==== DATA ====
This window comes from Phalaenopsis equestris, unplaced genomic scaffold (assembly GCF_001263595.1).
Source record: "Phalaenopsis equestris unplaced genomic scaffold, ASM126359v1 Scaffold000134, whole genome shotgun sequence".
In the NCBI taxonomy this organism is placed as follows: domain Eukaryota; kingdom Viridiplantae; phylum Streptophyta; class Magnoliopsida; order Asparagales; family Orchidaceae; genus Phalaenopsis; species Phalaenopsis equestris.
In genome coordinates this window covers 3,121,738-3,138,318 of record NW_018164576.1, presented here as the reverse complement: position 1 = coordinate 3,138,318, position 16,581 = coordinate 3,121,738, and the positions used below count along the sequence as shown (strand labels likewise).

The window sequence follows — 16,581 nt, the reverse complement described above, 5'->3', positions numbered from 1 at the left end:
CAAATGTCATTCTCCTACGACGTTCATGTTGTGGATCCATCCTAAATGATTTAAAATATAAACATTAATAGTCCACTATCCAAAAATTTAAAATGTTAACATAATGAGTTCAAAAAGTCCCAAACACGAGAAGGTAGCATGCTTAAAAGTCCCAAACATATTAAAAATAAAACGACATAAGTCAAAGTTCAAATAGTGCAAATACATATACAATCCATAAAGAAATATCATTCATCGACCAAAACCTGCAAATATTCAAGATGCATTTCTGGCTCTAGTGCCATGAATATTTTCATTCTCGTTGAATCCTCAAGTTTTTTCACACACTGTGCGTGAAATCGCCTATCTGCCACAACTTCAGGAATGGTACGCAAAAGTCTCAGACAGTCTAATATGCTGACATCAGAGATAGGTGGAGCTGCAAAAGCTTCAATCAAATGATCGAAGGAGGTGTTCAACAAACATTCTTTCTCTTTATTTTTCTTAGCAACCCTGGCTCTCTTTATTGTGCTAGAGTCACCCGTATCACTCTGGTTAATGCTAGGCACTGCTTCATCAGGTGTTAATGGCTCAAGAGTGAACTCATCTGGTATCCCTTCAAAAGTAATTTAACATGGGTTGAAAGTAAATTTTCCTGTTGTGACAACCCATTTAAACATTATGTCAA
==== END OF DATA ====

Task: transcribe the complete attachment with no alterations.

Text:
This window comes from Phalaenopsis equestris, unplaced genomic scaffold (assembly GCF_001263595.1).
Source record: "Phalaenopsis equestris unplaced genomic scaffold, ASM126359v1 Scaffold000134, whole genome shotgun sequence".
In the NCBI taxonomy this organism is placed as follows: domain Eukaryota; kingdom Viridiplantae; phylum Streptophyta; class Magnoliopsida; order Asparagales; family Orchidaceae; genus Phalaenopsis; species Phalaenopsis equestris.
In genome coordinates this window covers 3,121,738-3,138,318 of record NW_018164576.1, presented here as the reverse complement: position 1 = coordinate 3,138,318, position 16,581 = coordinate 3,121,738, and the positions used below count along the sequence as shown (strand labels likewise).

The window sequence follows — 16,581 nt, the reverse complement described above, 5'->3', positions numbered from 1 at the left end:
CAAATGTCATTCTCCTACGACGTTCATGTTGTGGATCCATCCTAAATGATTTAAAATATAAACATTAATAGTCCACTATCCAAAAATTTAAAATGTTAACATAATGAGTTCAAAAAGTCCCAAACACGAGAAGGTAGCATGCTTAAAAGTCCCAAACATATTAAAAATAAAACGACATAAGTCAAAGTTCAAATAGTGCAAATACATATACAATCCATAAAGAAATATCATTCATCGACCAAAACCTGCAAATATTCAAGATGCATTTCTGGCTCTAGTGCCATGAATATTTTCATTCTCGTTGAATCCTCAAGTTTTTTCACACACTGTGCGTGAAATCGCCTATCTGCCACAACTTCAGGAATGGTACGCAAAAGTCTCAGACAGTCTAATATGCTGACATCAGAGATAGGTGGAGCTGCAAAAGCTTCAATCAAATGATCGAAGGAGGTGTTCAACAAACATTCTTTCTCTTTATTTTTCTTAGCAACCCTGGCTCTCTTTATTGTGCTAGAGTCACCCGTATCACTCTGGTTAATGCTAGGCACTGCTTCATCAGGTGTTAATGGCTCAAGAGTGAACTCATCTGGTATCCCTTCAAAAGTAATTTAACATGGGTTGAAAGTAAATTTTCCTGTTGTGACAACCCATTTAAACATTATGTCAA